Dear gods…

Something I came across today while working: Students for War.

As far as I can tell, they’re serious. And personally, I find this very disturbing – the attitude of people who very obviously have never been anywhere close to an actual war. Or if they have, and still have this attitude, then this is even more fscked-up than I thought.

Incidentally, they don’t seem to be advocating any particular war. Until fairly recently, their site was advocating war with Iraq; now they’re advocating war with North Korea, and on their site are hints that they’re interested in Syria and Iran soon afterwards. Now, while I may agree with some (most certainly not all!) of their individual statements, the idea of forming a group for the simple purpose of advocating bloodshed in general seems somewhere between lunatic and demoniac.

Perhaps I’m reacting too much to an (amazingly) ill-conceived name; but these people seem like the exact sort of people I would like to keep the hell away from.

Published in: on July 14, 2003 at 21:01  Comments (9)  


  1. At the risk of banishment…
    I’ve personally been quite against the policy of military action as a last resort. Often, the last resort means that all other options has been exhausted and that people have suffered or have been murdered needlessly while ineffective political or economic options were exhausted, often at the expense of the very people whose behalf the international community is supposedly acting on.
    While I think that the owner’s of the site may have taken things a bit too far, I have to admit that they present some very accurate information and I agree with their conclusion with regard to a few regions/nations.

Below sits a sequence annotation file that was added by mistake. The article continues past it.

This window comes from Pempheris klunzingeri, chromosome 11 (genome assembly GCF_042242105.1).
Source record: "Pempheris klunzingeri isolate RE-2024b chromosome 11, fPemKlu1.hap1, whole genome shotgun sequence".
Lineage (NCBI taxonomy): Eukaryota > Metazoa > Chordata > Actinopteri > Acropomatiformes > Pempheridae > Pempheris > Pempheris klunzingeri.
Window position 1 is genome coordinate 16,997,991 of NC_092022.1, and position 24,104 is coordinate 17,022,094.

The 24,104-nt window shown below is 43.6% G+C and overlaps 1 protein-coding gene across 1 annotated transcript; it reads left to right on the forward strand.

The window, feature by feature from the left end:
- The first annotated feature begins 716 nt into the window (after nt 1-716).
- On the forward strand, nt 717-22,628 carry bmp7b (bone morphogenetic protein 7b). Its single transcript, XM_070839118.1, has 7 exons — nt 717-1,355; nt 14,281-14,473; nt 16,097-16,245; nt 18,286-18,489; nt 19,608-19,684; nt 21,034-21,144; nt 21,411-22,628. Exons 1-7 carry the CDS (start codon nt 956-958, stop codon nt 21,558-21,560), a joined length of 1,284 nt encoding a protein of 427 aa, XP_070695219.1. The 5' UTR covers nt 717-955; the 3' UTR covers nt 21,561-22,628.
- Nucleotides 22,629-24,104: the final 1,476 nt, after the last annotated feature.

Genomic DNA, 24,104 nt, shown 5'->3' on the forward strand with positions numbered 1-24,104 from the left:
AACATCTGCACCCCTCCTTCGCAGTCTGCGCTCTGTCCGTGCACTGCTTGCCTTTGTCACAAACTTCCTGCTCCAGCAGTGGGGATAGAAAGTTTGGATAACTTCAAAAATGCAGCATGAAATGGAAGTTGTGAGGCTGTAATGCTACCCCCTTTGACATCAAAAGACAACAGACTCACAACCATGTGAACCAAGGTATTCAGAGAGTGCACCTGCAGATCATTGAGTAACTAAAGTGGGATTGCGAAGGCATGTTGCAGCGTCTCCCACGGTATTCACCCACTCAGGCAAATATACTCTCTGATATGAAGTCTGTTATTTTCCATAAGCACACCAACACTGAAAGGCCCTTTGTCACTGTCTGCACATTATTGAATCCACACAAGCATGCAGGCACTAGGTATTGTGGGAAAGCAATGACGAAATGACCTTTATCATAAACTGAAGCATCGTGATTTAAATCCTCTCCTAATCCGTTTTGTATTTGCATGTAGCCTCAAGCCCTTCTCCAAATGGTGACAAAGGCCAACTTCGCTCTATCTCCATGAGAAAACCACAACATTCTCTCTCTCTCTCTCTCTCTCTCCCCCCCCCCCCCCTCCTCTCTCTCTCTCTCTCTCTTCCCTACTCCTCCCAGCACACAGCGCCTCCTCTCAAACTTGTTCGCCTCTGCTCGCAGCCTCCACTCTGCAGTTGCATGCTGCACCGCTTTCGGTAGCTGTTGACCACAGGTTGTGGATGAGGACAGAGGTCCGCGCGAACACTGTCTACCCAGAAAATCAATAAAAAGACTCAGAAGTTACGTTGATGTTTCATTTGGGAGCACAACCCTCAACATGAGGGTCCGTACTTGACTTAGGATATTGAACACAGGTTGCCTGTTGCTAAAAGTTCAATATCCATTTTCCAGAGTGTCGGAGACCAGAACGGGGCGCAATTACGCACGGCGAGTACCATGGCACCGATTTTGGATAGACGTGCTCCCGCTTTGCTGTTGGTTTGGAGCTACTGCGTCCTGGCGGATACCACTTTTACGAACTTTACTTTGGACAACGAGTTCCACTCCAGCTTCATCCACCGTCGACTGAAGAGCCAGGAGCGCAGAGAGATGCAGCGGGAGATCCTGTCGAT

Especially DPRK.
    I think this is less of them advocating bloodshed and warmongering but more of a call for decisive action rather than the policy of appeasement that “rapprochement” has become.

  2. Oh, I won’t argue that – my problem is more in their approach, and their slightly cavalier attitude towards the whole thing. It just gives me the sense that they don’t really understand what’s involved in going to war; it just sounds “politically cool” to them to be hard-asses.
    I do agree that there are times that war is the lesser of several evils; but like Poul Anderson said, the lesser of several evils doesn’t stop being evil on that account.

  3. But, what is that decisive action can be? A war with possible two or three million casualties?
    Also, I think their reasoning is a bit shallow. I agree that current regime in DPRK is a bad one. I also agree that we should somehow prevent them to sell nuclear weapons to terrorists. But, their view seems something like : Well, Kim Jong-Il is a bad guy, the guy had some crazy history. Therefore he is making bombs to blow off good people, so we should destroy him. I think this view too simplistic. I don’t think Kim is some idiot, blood thirsty monster. Rather he is a desperate dictator to hold on to his power. Under current Us foreign policy (Pre-emptive strike without agreement with international community) he definitely feels heat from Washington especially after Bush call north Korea one of the axis of evil.